Learning, Thriving, and Ready to Succeed: Infants and Toddlers in Early Head Start
Policymakers at the federal and state level should expand Early Head Start and take leadership roles to ensure that all at-risk infants and toddlers enter school ready to learn and succeed.
In this resource
The first three years of life are a period of dynamic and unparalleled brain development in which children acquire the ability to think, speak, learn, and reason. During these first 36 months, children need good health, strong families, and positive early learning experiences to lay the foundation for later school success. Yet not all babies and toddlers are given the opportunities that foster and support their healthy intellectual, social, and emotional development. Young children living in poverty are more likely to face challenges that can negatively impact their development and create disparities in their cognitive and social abilities well before they enter Head Start or pre-kindergarten programs at age 4.
22% of children under the age of 3 are living in poverty, a number that is growing at a faster rate for infants and toddlers than for older children.
In an effort to ensure that all young children have the same opportunities to succeed in school and life, the federal Early Head Start program was created to support the healthy development of low-income infants, toddlers, and pregnant women. Research shows that Early Head Start makes a positive difference in areas associated with children’s success in school, family self-sufficiency, and parental support of child development, but federal funds are reaching only 3% of eligible children and families. Given the limited scope of current federal funding, 20 states are now taking action to expand and enhance Early Head Start services to young children and their families. Policymakers at the federal and state level should build upon these efforts to expand Early Head Start and take leadership roles to ensure that all at-risk infants and toddlers enter school ready to learn and succeed.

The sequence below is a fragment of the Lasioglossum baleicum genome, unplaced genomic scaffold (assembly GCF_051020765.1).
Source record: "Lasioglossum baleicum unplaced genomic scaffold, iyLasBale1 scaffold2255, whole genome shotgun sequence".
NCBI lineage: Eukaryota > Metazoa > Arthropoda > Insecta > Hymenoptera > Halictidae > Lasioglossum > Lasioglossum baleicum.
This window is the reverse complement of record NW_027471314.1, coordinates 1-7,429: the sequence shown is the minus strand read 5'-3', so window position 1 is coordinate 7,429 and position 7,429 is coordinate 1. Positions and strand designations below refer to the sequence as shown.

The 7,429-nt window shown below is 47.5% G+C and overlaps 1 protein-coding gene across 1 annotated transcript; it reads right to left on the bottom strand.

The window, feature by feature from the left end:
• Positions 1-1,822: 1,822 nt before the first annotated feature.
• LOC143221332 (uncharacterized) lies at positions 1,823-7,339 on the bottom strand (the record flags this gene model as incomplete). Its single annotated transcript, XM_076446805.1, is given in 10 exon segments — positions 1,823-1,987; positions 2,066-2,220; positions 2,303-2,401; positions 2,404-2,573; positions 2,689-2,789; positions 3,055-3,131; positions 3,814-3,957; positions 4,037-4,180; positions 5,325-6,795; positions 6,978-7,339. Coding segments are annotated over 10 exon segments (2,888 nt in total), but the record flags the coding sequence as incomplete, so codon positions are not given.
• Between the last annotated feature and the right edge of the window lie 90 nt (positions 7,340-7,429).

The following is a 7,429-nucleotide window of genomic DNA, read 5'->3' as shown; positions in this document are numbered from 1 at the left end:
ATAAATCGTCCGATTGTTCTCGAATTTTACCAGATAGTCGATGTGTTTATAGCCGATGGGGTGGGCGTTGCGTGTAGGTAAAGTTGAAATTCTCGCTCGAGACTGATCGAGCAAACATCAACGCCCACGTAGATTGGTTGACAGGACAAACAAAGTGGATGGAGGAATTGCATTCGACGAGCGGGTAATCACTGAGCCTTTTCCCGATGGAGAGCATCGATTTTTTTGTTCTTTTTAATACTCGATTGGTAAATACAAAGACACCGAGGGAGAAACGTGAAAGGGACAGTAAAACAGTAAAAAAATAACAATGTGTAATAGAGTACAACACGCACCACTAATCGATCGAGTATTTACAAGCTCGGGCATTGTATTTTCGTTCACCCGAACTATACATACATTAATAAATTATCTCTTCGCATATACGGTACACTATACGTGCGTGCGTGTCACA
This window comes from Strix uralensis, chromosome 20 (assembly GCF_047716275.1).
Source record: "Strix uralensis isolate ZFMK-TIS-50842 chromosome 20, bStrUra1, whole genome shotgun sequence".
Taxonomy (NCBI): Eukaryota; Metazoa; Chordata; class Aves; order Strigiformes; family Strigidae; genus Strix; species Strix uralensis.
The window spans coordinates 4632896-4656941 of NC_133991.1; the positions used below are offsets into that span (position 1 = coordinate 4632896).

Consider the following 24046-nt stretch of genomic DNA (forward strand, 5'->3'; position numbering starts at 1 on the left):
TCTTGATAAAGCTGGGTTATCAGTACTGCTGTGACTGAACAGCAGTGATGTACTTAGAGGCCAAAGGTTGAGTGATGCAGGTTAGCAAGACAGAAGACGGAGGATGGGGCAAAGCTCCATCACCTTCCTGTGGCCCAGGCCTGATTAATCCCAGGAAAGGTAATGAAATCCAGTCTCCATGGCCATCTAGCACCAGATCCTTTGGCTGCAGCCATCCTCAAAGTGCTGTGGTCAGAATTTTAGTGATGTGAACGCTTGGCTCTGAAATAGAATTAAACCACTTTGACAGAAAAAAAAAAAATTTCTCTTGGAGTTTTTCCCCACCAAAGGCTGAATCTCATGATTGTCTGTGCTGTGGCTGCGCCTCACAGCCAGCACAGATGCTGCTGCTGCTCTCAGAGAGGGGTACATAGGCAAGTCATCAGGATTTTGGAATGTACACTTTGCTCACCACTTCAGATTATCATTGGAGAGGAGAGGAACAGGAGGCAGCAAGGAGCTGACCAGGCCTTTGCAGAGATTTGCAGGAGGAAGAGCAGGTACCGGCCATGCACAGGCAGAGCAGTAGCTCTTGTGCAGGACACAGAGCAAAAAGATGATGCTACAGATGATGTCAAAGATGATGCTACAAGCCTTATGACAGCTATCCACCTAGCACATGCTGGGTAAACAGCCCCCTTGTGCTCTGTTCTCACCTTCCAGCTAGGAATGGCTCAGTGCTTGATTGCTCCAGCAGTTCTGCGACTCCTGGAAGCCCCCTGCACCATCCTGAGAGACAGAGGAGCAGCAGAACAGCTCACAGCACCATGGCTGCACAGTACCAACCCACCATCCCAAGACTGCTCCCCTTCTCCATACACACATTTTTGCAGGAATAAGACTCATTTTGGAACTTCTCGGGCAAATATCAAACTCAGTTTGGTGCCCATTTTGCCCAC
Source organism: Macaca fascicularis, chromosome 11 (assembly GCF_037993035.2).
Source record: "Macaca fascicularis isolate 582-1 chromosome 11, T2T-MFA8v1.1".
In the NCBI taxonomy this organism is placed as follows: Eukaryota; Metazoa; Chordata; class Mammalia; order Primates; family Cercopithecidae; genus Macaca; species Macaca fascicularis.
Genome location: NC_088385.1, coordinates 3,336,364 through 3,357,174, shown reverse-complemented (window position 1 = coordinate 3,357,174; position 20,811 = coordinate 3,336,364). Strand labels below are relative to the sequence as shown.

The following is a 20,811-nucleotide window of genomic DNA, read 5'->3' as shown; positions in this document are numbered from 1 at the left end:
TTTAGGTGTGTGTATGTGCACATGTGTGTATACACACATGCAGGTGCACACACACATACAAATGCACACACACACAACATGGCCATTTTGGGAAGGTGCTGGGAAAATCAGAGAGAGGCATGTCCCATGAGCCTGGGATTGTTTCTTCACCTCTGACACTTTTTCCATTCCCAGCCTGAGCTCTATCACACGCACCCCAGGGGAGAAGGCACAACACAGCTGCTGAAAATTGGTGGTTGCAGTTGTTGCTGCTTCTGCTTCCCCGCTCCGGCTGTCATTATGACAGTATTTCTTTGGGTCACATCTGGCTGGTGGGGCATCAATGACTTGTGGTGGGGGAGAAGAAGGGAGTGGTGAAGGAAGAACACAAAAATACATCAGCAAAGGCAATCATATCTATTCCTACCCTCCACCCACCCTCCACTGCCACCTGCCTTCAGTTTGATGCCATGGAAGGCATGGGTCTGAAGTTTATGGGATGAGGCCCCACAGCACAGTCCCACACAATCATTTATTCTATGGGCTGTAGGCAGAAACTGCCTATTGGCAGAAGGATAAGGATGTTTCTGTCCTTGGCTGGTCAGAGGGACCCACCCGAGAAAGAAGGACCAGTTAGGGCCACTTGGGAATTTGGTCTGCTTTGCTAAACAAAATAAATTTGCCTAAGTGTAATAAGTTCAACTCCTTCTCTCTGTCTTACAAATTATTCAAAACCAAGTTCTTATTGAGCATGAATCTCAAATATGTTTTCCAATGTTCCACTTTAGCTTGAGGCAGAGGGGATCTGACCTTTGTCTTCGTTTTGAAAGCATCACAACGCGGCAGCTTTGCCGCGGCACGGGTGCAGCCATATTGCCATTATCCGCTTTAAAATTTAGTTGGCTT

What is Early Head Start?
Early Head Start is the only federal program specifically designed to ensure that all young children have the same opportunities by improving the early education experiences of low-income infants and toddlers. The mission of Early Head Start is to support healthy prenatal outcomes and enhance the intellectual, social, and emotional development of infants and toddlers to promote later success in school and life. It does so by offering opportunities for early learning experiences, parent support, home visitation, and access to medical, mental health, and early intervention services. This comprehensive approach supports the whole child—physically, socially, emotionally, and cognitively—within the context of the family, the home, and other childserving settings.
Low-income infants and toddlers are at greater risk than middle- to high-income infants and toddlers for a variety of poorer outcomes and vulnerabilities, such as later school failure, learning disabilities, behavior problems, mental retardation, developmental delay, and health impairments.
All Early Head Start programs must comply with the federal Head Start Program Performance Standards, which were adapted to the unique needs of infants and toddlers when the program was created. The reauthorization of Head Start and Early Head Start in 2007 provides numerous opportunities to expand and strengthen the program. The new law expands access for infants and toddlers by prioritizing the expansion of Early Head Start as annual appropriations for the overall program grow, and allowing for the conversion of preschool Head Start grants into Early Head Start grants based on local community needs and capacity. The legislation also includes changes to improve the quality of the program, including support for training and technical assistance for Early Head Start grantees, with at least 20% of all Head Start training dollars allocated to Early Head Start programs, and a state-based training and technical assistance system staffed by specialists in infant and toddler development.
Doing the Math